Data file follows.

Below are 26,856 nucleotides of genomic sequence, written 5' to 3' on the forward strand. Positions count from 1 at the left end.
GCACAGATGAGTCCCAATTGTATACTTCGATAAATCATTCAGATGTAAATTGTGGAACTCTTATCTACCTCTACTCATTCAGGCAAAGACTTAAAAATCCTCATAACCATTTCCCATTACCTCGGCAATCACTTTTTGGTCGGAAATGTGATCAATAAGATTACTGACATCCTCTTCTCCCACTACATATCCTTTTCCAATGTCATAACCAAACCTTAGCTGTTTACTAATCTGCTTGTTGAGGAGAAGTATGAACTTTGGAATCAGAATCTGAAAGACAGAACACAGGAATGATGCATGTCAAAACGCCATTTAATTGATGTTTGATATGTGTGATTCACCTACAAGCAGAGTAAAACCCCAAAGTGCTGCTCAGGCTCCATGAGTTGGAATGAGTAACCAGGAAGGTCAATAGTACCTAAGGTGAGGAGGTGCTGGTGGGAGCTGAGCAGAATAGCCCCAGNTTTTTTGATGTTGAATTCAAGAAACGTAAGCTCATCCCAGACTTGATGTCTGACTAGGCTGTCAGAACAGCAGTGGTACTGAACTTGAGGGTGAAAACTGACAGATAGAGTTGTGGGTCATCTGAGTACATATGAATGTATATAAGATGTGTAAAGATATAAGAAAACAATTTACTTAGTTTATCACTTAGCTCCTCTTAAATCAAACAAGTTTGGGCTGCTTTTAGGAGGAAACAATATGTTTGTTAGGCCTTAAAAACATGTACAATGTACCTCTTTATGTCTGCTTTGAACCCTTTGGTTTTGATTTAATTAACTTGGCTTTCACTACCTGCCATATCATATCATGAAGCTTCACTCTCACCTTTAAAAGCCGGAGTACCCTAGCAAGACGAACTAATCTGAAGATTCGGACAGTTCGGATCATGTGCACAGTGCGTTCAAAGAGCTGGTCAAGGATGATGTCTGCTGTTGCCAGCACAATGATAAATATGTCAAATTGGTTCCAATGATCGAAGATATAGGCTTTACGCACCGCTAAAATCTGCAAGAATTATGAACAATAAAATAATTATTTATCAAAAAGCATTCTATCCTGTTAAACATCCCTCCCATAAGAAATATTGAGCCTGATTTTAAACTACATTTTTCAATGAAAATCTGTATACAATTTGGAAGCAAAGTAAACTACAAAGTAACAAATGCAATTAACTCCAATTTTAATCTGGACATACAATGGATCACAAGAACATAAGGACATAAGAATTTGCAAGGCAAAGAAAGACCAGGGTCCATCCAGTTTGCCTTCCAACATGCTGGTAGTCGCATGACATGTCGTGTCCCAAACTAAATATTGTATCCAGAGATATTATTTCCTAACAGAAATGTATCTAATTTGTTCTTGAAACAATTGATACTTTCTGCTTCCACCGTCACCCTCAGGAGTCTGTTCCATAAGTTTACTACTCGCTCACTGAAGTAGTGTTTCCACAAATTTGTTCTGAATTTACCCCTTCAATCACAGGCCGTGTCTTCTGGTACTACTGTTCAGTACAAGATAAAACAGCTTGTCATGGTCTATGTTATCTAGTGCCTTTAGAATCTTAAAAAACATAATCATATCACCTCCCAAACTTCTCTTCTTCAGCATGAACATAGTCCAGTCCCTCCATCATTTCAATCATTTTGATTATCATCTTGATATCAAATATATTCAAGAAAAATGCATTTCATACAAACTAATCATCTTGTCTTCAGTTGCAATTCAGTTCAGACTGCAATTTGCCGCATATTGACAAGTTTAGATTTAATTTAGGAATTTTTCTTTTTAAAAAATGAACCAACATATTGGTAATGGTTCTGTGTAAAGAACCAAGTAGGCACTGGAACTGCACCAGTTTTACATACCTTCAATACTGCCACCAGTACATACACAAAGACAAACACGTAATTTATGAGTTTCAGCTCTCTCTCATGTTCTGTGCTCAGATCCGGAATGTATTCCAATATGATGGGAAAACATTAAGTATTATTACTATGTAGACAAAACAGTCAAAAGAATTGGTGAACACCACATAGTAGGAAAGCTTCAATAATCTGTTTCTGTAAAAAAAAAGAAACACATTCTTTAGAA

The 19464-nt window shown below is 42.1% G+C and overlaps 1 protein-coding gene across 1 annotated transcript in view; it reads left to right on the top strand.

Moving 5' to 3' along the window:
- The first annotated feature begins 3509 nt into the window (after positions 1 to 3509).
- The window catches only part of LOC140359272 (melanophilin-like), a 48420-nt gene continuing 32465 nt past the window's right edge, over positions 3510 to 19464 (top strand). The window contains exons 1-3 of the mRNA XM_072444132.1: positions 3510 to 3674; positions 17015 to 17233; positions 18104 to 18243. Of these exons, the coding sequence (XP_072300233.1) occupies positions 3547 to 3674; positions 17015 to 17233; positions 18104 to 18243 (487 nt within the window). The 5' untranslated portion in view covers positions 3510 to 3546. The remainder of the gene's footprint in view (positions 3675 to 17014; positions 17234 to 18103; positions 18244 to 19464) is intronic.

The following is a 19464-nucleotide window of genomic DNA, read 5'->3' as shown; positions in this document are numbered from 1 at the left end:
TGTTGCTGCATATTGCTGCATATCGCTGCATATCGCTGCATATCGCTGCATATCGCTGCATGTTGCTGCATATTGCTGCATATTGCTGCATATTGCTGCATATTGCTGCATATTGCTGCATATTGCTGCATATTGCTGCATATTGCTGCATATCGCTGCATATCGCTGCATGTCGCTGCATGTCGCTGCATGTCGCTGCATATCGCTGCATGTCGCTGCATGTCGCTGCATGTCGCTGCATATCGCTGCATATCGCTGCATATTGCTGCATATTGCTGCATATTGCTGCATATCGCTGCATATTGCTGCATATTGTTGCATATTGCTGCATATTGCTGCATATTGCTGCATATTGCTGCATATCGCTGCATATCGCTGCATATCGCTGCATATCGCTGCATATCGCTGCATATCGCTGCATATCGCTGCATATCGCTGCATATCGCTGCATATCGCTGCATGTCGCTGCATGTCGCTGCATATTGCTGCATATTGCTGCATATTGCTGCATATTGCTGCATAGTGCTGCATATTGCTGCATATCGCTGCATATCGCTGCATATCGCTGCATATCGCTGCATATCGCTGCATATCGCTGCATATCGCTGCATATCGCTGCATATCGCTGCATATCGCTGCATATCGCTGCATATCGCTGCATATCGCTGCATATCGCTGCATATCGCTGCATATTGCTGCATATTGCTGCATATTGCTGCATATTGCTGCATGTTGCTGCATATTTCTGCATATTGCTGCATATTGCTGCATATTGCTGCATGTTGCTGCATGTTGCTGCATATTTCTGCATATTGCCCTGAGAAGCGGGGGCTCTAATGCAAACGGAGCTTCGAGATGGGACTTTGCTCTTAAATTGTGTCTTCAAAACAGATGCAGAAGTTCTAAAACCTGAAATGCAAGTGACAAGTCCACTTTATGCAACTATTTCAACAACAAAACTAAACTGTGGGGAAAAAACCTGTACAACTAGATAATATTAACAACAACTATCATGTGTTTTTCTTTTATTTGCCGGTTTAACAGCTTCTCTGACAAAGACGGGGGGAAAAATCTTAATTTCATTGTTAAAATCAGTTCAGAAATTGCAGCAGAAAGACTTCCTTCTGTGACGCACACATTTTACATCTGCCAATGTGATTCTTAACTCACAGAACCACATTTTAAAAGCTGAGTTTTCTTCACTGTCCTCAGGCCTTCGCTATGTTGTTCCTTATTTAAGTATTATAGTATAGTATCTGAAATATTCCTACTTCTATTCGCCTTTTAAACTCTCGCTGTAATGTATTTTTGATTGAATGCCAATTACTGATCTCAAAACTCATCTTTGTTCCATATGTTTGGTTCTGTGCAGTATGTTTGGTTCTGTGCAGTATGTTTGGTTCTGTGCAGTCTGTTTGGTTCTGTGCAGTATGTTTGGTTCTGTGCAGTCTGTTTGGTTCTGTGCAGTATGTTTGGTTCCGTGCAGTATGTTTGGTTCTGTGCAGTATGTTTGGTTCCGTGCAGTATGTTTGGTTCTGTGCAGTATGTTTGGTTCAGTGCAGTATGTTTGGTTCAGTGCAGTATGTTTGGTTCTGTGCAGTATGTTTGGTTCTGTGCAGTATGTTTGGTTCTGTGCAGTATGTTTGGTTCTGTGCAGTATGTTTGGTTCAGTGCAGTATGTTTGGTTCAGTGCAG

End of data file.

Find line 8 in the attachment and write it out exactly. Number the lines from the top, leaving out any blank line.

TGTTGCTGCATATTGCTGCATATCGCTGCATATCGCTGCATATCGCTGCATATCGCTGCATGTTGCTGCATATTGCTGCATATTGCTGCATATTGCTGCATATTGCTGCATATTGCTGCATATTGCTGCATATTGCTGCATATTGCTGCATATCGCTGCATATCGCTGCATGTCGCTGCATGTCGCTGCATGTCGCTGCATATCGCTGCATGTCGCTGCATGTCGCTGCATGTCGCTGCATATCGCTGCATATCGCTGCATATTGCTGCATATTGCTGCATATTGCTGCATATCGCTGCATATTGCTGCATATTGTTGCATATTGCTGCATATTGCTGCATATTGCTGCATATTGCTGCATATCGCTGCATATCGCTGCATATCGCTGCATATCGCTGCATATCGCTGCATATCGCTGCATATCGCTGCATATCGCTGCATATCGCTGCATATCGCTGCATGTCGCTGCATGTCGCTGCATATTGCTGCATATTGCTGCATATTGCTGCATATTGCTGCATAGTGCTGCATATTGCTGCATATCGCTGCATATCGCTGCATATCGCTGCATATCGCTGCATATCGCTGCATATCGCTGCATATCGCTGCATATCGCTGCATATCGCTGCATATCGCTGCATATCGCTGCATATCGCTGCATATCGCTGCATATCGCTGCATATCGCTGCATATTGCTGCATATTGCTGCATATTGCTGCATATTGCTGCATGTTGCTGCATATTTCTGCATATTGCTGCATATTGCTGCATATTGCTGCATGTTGCTGCATGTTGCTGCATATTTCTGCATATTGCCCTGAGAAGCGGGGGCTCTAATGCAAACGGAGCTTCGAGATGGGACTTTGCTCTTAAATTGTGTCTTCAAAACAGATGCAGAAGTTCTAAAACCTGAAATGCAAGTGACAAGTCCACTTTATGCAACTATTTCAACAACAAAACTAAACTGTGGGGAAAAAACCTGTACAACTAGATAATATTAACAACAACTATCATGTGTTTTTCTTTTATTTGCCGGTTTAACAGCTTCTCTGACAAAGACGGGGGGAAAAATCTTAATTTCATTGTTAAAATCAGTTCAGAAATTGCAGCAGAAAGACTTCCTTCTGTGACGCACACATTTTACATCTGCCAATGTGATTCTTAACTCACAGAACCACATTTTAAAAGCTGAGTTTTCTTCACTGTCCTCAGGCCTTCGCTATGTTGTTCCTTATTTAAGTATTATAGTATAGTATCTGAAATATTCCTACTTCTATTCGCCTTTTAAACTCTCGCTGTAATGTATTTTTGATTGAATGCCAATTACTGATCTCAAAACTCATCTTTGTTCCATATGTTTGGTTCTGTGCAGTATGTTTGGTTCTGTGCAGTATGTTTGGTTCTGTGCAGTCTGTTTGGTTCTGTGCAGTATGTTTGGTTCTGTGCAGTCTGTTTGGTTCTGTGCAGTATGTTTGGTTCCGTGCAGTATGTTTGGTTCTGTGCAGTATGTTTGGTTCCGTGCAGTATGTTTGGTTCTGTGCAGTATGTTTGGTTCAGTGCAGTATGTTTGGTTCAGTGCAGTATGTTTGGTTCTGTGCAGTATGTTTGGTTCTGTGCAGTATGTTTGGTTCTGTGCAGTATGTTTGGTTCTGTGCAGTATGTTTGGTTCAGTGCAGTATGTTTGGTTCAGTGCAG